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Mustard Sauce - Liven Up Your Food
By Chris McCarthy

Pep up your taste buds with a dash of mustard. If mustard seeds are not your cup of tea, have mustard sauce instead. Spread it on your grilled meats, dip those crunchy French fries in it or crown your hamburger with a liberal dose of mustard sauce. Have it anyway you like. The tangy, pungent flavored mustard will make a delicacy out of even the plain old bread and butter sandwich.

The mustard sauce is a hot sauce with a mild temperament. While it is spicy enough to add a zing to your food, it does not exactly cause your tongue to go up in flames. So you don't need to be a fire-eater to savor its taste.

Big Bob Gibson's Backyard brand of barbecue mustard sauce happily blends the best of both worlds. The sharpness of the onions, garlic, and hot sauces are tempered to comfort by the molasses, sugar and caramel.

It is actually hard to fathom that the staple fixture that mustard sauces are in today's dinner tables, had a relatively low-key debut in America. Though mustard in its raw form was not much popular, the Americans gradually warmed up to the mild mustard sauces that were prepared with white mustard seeds. Now, "Pass the mustard" is probably the most uttered phrase during any meal.

Once gaining a foothold, the mustard sauces have blossomed with time, innovating while simultaneously adhering to the taste appeals of the average American. Thus, you have Honey Dijon, a delectable combination of honey and mustard, which enjoys cult status among the foodies.

The mustard sauces lend themselves well to innovations and customizations. Thus those who would love to heat up things a bit more can add peppers to their mustard sauces. Ass Kickin Mustard would suit them to a hilt. Containing the fiercely hot Habanero peppers, ground mustard and also whole mustard seeds, mustard sauces of this variety command considerable awe.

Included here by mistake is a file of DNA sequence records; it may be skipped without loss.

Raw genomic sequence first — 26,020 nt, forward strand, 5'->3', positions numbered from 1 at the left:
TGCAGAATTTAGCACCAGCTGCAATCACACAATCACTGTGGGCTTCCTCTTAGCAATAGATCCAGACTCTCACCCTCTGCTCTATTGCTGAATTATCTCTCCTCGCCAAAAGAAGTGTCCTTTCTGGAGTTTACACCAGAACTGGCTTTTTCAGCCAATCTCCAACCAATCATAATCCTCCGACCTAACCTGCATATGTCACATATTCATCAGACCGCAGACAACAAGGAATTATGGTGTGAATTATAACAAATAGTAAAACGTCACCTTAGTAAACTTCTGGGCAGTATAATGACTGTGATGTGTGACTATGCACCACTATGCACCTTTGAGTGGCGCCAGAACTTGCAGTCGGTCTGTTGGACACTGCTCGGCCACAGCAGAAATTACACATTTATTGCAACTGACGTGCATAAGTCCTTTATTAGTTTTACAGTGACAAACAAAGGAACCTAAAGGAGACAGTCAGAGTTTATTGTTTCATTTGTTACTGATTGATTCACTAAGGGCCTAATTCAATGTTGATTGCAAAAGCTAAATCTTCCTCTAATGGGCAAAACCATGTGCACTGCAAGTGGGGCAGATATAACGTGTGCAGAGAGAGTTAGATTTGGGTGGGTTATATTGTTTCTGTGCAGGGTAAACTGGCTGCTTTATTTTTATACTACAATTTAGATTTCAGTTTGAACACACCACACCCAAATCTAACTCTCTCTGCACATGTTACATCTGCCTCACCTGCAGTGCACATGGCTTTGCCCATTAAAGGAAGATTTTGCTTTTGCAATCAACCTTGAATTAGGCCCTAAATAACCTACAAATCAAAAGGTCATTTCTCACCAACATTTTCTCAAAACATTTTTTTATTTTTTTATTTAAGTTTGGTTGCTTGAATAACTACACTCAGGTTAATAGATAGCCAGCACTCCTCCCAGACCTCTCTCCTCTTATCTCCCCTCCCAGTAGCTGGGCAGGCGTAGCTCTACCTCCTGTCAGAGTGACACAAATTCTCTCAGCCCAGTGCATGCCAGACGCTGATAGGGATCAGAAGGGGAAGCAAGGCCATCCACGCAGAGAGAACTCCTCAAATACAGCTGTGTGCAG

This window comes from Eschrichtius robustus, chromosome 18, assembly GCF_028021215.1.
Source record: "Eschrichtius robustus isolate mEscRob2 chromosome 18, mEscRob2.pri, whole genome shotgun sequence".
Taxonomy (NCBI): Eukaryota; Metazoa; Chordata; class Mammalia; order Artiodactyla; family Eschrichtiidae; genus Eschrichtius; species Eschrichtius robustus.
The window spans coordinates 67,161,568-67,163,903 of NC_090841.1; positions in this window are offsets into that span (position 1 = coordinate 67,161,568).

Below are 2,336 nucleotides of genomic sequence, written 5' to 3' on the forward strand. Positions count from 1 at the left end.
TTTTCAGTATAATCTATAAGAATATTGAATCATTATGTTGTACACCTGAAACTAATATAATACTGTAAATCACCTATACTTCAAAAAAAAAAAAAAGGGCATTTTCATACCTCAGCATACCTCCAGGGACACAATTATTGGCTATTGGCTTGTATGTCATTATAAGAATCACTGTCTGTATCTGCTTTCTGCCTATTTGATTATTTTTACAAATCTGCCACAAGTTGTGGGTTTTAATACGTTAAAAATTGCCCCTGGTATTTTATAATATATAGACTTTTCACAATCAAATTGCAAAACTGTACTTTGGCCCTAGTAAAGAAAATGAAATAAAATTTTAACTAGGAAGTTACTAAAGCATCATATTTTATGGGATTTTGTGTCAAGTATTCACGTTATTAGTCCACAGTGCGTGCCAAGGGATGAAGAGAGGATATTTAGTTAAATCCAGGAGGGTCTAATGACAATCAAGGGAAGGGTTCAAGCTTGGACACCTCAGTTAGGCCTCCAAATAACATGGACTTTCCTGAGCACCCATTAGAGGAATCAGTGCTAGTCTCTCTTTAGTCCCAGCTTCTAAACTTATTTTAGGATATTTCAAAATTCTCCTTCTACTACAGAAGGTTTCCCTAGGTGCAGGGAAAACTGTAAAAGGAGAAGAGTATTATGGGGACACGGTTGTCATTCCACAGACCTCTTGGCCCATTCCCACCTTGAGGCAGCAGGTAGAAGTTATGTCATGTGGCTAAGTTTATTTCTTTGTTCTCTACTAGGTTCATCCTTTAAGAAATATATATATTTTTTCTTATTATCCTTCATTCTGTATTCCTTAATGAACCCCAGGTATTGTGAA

The mustard sauce, as a food additive, dipper and accompaniment, can any day give the ketchup a run for its money. Those tiny mustard seeds do pack in quite a punch.

 

Mustard Fact Sheet

Mustard seeds were used both for flavoring and for medication by the ancient Greeks and Romans. By 800 AD, France was already using the stuff to enhance salted meats and plain meals. Mustard was also one of the many spices brought during Spanish explorations in the 1400s. It was originally considered as a medicinal plant and only later took on a culinary character.

Actually, mustard seeds aren't hot at all. They only get "fired up" when cracked and mixed with cold water. Mustard gets its heat from the oils which are released from the seeds when crushed. The mustard oils contain enzymes and chemicals that when mixed with water, liberates compounds known as isothiocyanates, that give mustard the heat.

Mustard varieties differ mainly in strength of flavor. The relative heat packed by mustard depends on the proportion of brown or black (strong) to yellow (mild) mustard seeds. The flavor of black and brown mustard is more intense and lasts longer than that of the white mustards.

About the Author

Chris McCarthy is the owner of InsaneChicken's Sauce and a hot sauce enthusiast. InsaneChicken sells hot sauces, bbq sauces, bbq rubs and salsa's from around the world.

 
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